What does it take?
The holidays are great fun, aren’t they? Singin’, dancin’, and carryin’ on. For you and me, sure, but badly unsettled pets can engage in some unhealthy behaviors because they’re nervous or scared.
Be observant. Tense body postures around visitors or startling at sudden noises, hiding, freezing with ears flattened, the head low, and the tail tucked are important clues. Scared dogs may lick their lips and yawn. Highly stressed cats might over-groom.
Worried pets need a break from the action. Hide boxes for cats and out-of-the-way resting areas for dogs can help. A food toy loaded with your dog’s favorite treat will focus her brain on something enjoyable. Consider a Twist & Treat, a Toppl or a Kibble Nibble. Give her the food-loaded toys in another room before your guests arrive and pick them up when they leave so your dog learns that great things happen while you party hearty.
A supplement, called Zylkene, can reduce the heebie jeebies. Start Zylkene a couple of days ahead of the commotion to preempt the paw wringing. Cats and dogs living in highly festive households can take Zylkene until the last of the mistletoe has been stashed.
It can be hard to find time to manage a nervous dog. If yours is hunkered down and acting small you can add fun to his holidays with extra play and exercise-away from the merriment. Even a few short walks every day or a trip to the dog park can make a difference.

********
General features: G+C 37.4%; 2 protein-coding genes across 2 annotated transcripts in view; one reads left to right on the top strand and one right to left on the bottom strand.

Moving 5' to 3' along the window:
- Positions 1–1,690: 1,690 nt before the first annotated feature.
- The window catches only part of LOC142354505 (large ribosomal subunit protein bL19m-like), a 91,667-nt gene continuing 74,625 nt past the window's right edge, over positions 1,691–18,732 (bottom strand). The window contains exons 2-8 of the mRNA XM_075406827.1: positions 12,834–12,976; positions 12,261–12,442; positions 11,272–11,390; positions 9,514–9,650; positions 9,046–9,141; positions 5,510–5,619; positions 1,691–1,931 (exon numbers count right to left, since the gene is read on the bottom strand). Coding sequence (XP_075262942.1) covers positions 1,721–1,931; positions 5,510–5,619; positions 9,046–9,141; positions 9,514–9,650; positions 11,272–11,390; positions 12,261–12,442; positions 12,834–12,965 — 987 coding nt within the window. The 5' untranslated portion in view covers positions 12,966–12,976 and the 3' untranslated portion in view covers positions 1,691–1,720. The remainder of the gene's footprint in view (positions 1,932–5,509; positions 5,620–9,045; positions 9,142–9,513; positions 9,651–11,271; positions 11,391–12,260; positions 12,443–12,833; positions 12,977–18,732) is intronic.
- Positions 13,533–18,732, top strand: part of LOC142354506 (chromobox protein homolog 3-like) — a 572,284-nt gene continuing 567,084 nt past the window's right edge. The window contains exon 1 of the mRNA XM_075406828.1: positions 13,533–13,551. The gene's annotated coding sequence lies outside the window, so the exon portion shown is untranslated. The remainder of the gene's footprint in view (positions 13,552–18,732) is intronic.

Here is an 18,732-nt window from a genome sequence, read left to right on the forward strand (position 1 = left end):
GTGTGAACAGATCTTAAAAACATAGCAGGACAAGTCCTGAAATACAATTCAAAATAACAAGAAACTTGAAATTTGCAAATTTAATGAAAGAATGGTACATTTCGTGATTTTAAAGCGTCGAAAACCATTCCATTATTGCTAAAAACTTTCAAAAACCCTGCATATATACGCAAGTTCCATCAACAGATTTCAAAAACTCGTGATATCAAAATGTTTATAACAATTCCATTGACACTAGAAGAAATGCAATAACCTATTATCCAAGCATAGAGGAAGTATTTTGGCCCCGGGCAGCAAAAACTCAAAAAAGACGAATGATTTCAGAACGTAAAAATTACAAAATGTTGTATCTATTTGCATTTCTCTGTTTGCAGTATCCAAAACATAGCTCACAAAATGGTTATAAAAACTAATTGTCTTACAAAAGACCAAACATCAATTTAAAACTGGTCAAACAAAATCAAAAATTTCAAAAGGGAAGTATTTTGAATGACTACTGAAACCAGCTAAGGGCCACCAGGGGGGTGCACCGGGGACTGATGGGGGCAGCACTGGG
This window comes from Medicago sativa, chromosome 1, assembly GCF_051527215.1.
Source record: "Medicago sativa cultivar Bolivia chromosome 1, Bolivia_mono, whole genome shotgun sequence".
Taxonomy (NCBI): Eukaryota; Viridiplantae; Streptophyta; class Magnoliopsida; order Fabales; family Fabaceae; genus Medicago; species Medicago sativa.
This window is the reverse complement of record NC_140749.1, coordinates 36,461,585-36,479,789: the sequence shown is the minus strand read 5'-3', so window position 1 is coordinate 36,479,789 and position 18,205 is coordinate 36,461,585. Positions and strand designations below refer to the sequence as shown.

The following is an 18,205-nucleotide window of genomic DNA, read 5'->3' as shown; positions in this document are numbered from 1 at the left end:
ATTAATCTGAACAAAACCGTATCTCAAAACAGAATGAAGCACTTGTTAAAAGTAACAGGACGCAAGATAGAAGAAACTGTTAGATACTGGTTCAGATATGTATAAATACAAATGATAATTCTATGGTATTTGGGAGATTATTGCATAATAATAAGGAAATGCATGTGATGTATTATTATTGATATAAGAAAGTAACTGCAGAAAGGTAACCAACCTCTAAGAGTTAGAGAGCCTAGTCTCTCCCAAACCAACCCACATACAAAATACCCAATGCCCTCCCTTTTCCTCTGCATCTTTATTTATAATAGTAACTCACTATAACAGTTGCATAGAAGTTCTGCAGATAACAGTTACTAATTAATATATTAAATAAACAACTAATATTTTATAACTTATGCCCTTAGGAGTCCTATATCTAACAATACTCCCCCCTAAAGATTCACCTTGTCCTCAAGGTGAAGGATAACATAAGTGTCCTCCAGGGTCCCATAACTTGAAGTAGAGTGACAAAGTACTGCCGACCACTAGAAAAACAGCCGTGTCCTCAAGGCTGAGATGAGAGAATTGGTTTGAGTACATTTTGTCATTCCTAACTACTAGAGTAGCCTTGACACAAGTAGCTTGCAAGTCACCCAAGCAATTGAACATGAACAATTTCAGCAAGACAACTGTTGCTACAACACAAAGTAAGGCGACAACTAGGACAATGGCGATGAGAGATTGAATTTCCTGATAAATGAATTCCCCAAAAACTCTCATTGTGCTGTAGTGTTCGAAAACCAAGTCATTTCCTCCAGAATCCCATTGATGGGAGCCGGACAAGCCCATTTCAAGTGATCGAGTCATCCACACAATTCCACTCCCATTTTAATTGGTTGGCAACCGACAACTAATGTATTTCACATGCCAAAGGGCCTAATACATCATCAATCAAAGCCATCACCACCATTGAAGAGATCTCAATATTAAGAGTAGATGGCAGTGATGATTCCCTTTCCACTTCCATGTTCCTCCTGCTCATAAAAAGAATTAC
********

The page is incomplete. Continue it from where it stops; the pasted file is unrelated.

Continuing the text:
Pets snacking on Christmas plants can dampen everybody’s jolly spirit. According to veterinary toxicologist Dr. Sharon Gwaltney-Brant, “Poinsettias have an irritating sap that can cause (stomach, intestinal) upset but is not going to be life-threatening. American mistletoe is also a GI irritant and although it does contain compounds that are cardiac depressants, it is extremely rare to see any clinically significant effects in dogs or cats.” Do your best to keep these plants, chocolate, raisins, grapes, and turkey carcasses out of the grasp of your pets. Emergency veterinarians need a holiday break too.
For help with behavior problems, you can sign-up for a Zoom Group Conference on my website, drjeffnichol.com.
Dr. Jeff Nichol is a residency-trained veterinary behaviorist. He provides consultations in-person and in groups by Zoom (505-792-5131). Each week he shares a blog and a Facebook Live video to help bring out the best in pets and their people. Sign up at no charge at drjeffnichol.com. Post pet behavioral or physical questions on facebook.com/drjeffnichol or by US Post to 4000 Montgomery Blvd. NE, Albuq, NM 87109.
This gorgeous Border collie mama, named Freedom, with her 5 babies is already special to the Nichol family. Finally, 6 months after the passing of our wonderful dog Miss America, we are ready to adopt our next dog. One of these beauties will be ours. Born on December 17 he or she will be ready to come home in mid-February. We are so excited. Check out these tail waggers. I’ll post more pix and videos as they grow.